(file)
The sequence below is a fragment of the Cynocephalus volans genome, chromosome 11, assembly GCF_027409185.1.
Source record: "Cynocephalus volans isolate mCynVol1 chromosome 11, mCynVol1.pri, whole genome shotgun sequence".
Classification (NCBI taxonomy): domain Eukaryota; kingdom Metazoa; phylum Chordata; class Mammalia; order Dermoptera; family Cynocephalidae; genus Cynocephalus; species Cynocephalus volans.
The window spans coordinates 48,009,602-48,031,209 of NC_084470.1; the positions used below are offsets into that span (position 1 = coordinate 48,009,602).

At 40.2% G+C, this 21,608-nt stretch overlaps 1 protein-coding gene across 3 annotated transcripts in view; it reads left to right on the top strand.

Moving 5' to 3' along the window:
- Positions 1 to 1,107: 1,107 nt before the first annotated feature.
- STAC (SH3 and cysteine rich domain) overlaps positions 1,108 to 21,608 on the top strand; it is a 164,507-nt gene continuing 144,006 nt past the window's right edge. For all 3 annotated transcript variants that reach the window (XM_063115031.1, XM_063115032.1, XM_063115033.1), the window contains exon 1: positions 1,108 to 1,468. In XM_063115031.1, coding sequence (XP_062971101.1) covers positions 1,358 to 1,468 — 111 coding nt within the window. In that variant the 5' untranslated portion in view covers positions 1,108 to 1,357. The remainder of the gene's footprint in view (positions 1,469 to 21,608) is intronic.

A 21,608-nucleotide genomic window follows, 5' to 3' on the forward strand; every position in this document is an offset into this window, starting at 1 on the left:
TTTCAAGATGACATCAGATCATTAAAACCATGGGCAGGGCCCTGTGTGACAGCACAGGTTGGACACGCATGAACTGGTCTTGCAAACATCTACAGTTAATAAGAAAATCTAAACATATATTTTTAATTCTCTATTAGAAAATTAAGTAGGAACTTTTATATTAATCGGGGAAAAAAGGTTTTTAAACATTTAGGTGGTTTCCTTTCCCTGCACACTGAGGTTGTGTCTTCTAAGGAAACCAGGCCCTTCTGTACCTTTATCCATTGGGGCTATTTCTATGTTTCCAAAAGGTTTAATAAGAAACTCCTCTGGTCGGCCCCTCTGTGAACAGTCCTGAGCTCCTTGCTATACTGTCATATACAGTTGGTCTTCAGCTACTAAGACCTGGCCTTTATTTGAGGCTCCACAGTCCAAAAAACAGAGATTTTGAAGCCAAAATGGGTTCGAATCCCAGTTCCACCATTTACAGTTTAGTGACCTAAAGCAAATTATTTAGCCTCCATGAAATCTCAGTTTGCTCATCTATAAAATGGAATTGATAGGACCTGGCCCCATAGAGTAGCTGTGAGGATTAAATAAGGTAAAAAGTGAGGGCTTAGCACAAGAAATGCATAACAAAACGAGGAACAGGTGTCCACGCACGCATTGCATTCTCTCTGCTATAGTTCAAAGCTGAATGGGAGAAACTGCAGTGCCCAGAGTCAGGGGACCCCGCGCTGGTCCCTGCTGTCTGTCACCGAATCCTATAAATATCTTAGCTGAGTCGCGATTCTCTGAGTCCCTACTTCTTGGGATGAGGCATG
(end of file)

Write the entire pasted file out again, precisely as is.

The sequence below is a fragment of the Cynocephalus volans genome, chromosome 11, assembly GCF_027409185.1.
Source record: "Cynocephalus volans isolate mCynVol1 chromosome 11, mCynVol1.pri, whole genome shotgun sequence".
Classification (NCBI taxonomy): domain Eukaryota; kingdom Metazoa; phylum Chordata; class Mammalia; order Dermoptera; family Cynocephalidae; genus Cynocephalus; species Cynocephalus volans.
The window spans coordinates 48,009,602-48,031,209 of NC_084470.1; the positions used below are offsets into that span (position 1 = coordinate 48,009,602).

At 40.2% G+C, this 21,608-nt stretch overlaps 1 protein-coding gene across 3 annotated transcripts in view; it reads left to right on the top strand.

Moving 5' to 3' along the window:
- Positions 1 to 1,107: 1,107 nt before the first annotated feature.
- STAC (SH3 and cysteine rich domain) overlaps positions 1,108 to 21,608 on the top strand; it is a 164,507-nt gene continuing 144,006 nt past the window's right edge. For all 3 annotated transcript variants that reach the window (XM_063115031.1, XM_063115032.1, XM_063115033.1), the window contains exon 1: positions 1,108 to 1,468. In XM_063115031.1, coding sequence (XP_062971101.1) covers positions 1,358 to 1,468 — 111 coding nt within the window. In that variant the 5' untranslated portion in view covers positions 1,108 to 1,357. The remainder of the gene's footprint in view (positions 1,469 to 21,608) is intronic.

A 21,608-nucleotide genomic window follows, 5' to 3' on the forward strand; every position in this document is an offset into this window, starting at 1 on the left:
TTTCAAGATGACATCAGATCATTAAAACCATGGGCAGGGCCCTGTGTGACAGCACAGGTTGGACACGCATGAACTGGTCTTGCAAACATCTACAGTTAATAAGAAAATCTAAACATATATTTTTAATTCTCTATTAGAAAATTAAGTAGGAACTTTTATATTAATCGGGGAAAAAAGGTTTTTAAACATTTAGGTGGTTTCCTTTCCCTGCACACTGAGGTTGTGTCTTCTAAGGAAACCAGGCCCTTCTGTACCTTTATCCATTGGGGCTATTTCTATGTTTCCAAAAGGTTTAATAAGAAACTCCTCTGGTCGGCCCCTCTGTGAACAGTCCTGAGCTCCTTGCTATACTGTCATATACAGTTGGTCTTCAGCTACTAAGACCTGGCCTTTATTTGAGGCTCCACAGTCCAAAAAACAGAGATTTTGAAGCCAAAATGGGTTCGAATCCCAGTTCCACCATTTACAGTTTAGTGACCTAAAGCAAATTATTTAGCCTCCATGAAATCTCAGTTTGCTCATCTATAAAATGGAATTGATAGGACCTGGCCCCATAGAGTAGCTGTGAGGATTAAATAAGGTAAAAAGTGAGGGCTTAGCACAAGAAATGCATAACAAAACGAGGAACAGGTGTCCACGCACGCATTGCATTCTCTCTGCTATAGTTCAAAGCTGAATGGGAGAAACTGCAGTGCCCAGAGTCAGGGGACCCCGCGCTGGTCCCTGCTGTCTGTCACCGAATCCTATAAATATCTTAGCTGAGTCGCGATTCTCTGAGTCCCTACTTCTTGGGATGAGGCATG